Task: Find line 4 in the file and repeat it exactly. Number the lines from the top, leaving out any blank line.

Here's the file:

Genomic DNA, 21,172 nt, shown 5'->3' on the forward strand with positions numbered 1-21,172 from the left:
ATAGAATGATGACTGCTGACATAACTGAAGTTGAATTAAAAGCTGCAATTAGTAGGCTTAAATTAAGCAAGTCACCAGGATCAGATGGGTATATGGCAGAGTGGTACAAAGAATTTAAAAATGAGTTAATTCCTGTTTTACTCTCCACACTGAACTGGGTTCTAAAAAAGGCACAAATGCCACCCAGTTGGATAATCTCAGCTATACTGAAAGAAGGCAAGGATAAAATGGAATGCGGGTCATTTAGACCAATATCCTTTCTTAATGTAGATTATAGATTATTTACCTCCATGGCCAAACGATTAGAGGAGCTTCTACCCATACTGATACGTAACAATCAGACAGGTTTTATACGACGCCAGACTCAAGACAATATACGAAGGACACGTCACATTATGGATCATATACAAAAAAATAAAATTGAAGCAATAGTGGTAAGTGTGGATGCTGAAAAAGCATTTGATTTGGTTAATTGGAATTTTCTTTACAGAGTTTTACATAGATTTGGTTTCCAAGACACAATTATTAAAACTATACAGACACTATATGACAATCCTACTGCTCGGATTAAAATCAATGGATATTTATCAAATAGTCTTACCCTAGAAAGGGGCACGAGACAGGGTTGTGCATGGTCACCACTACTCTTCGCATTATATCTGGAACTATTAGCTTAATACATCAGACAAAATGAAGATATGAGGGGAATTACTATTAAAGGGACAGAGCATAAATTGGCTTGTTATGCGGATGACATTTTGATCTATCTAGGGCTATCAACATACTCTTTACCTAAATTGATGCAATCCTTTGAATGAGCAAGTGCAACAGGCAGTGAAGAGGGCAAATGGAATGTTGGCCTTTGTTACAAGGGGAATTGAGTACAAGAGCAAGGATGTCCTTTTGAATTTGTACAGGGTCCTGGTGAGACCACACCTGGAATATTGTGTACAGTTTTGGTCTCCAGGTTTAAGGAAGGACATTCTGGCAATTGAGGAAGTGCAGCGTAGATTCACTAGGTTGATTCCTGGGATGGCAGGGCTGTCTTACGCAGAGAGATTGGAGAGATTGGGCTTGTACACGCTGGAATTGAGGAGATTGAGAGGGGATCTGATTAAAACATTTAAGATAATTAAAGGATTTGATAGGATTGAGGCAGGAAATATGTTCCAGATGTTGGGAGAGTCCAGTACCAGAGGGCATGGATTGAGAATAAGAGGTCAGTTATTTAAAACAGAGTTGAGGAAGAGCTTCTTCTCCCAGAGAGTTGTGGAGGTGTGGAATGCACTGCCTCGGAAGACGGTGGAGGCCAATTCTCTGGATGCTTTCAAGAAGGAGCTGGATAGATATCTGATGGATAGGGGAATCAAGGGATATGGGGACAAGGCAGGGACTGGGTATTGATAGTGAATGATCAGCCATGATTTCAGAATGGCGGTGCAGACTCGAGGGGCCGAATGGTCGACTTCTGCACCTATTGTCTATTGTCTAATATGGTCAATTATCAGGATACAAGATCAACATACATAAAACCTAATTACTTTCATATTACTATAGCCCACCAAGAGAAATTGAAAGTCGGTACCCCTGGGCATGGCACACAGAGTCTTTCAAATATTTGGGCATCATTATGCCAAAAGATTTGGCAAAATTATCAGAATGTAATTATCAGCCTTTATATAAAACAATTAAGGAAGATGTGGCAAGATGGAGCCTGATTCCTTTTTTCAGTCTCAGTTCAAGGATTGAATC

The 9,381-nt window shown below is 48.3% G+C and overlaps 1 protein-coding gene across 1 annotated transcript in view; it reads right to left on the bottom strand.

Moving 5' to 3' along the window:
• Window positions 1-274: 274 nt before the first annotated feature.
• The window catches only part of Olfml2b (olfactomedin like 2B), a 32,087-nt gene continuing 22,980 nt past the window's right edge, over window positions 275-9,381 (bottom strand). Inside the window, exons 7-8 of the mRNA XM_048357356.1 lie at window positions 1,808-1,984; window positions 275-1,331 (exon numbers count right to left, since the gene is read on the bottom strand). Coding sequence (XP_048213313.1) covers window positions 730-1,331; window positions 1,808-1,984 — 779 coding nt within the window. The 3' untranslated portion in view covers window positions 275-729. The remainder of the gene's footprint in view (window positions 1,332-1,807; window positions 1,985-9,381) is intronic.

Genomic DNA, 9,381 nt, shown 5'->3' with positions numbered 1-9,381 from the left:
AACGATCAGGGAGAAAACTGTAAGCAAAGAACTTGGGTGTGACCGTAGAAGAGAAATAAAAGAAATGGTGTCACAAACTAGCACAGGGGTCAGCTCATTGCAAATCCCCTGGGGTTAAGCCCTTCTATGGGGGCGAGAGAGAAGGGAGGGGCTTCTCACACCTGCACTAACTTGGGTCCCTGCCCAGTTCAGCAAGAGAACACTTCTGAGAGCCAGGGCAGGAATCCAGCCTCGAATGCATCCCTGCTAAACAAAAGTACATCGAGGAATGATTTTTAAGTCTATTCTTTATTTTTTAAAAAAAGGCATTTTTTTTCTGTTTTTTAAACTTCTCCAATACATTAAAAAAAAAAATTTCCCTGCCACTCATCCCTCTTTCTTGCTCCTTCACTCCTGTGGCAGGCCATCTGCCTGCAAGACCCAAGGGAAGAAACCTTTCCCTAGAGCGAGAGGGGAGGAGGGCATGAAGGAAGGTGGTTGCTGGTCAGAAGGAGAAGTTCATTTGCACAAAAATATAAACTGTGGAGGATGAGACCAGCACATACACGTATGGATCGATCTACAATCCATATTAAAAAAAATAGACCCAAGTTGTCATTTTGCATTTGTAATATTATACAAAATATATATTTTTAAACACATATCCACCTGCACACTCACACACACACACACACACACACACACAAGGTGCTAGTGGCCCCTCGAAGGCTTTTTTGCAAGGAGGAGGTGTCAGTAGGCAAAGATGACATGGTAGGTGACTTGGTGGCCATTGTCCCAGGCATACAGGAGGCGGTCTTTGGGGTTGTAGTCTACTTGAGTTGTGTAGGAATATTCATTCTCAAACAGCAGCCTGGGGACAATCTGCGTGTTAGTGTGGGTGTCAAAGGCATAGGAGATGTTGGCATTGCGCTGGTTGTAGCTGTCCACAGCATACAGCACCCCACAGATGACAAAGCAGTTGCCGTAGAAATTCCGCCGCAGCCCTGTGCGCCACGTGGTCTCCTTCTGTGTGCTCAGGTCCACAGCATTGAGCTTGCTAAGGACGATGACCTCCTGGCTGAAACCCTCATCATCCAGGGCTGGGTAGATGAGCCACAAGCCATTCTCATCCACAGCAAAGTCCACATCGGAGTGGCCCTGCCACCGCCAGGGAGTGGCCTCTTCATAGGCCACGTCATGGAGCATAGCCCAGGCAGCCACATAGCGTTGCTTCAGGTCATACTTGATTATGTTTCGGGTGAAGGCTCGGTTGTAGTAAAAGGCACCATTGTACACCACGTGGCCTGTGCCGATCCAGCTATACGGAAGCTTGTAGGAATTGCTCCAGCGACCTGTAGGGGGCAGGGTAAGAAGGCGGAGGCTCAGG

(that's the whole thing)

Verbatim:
Moving 5' to 3' along the window: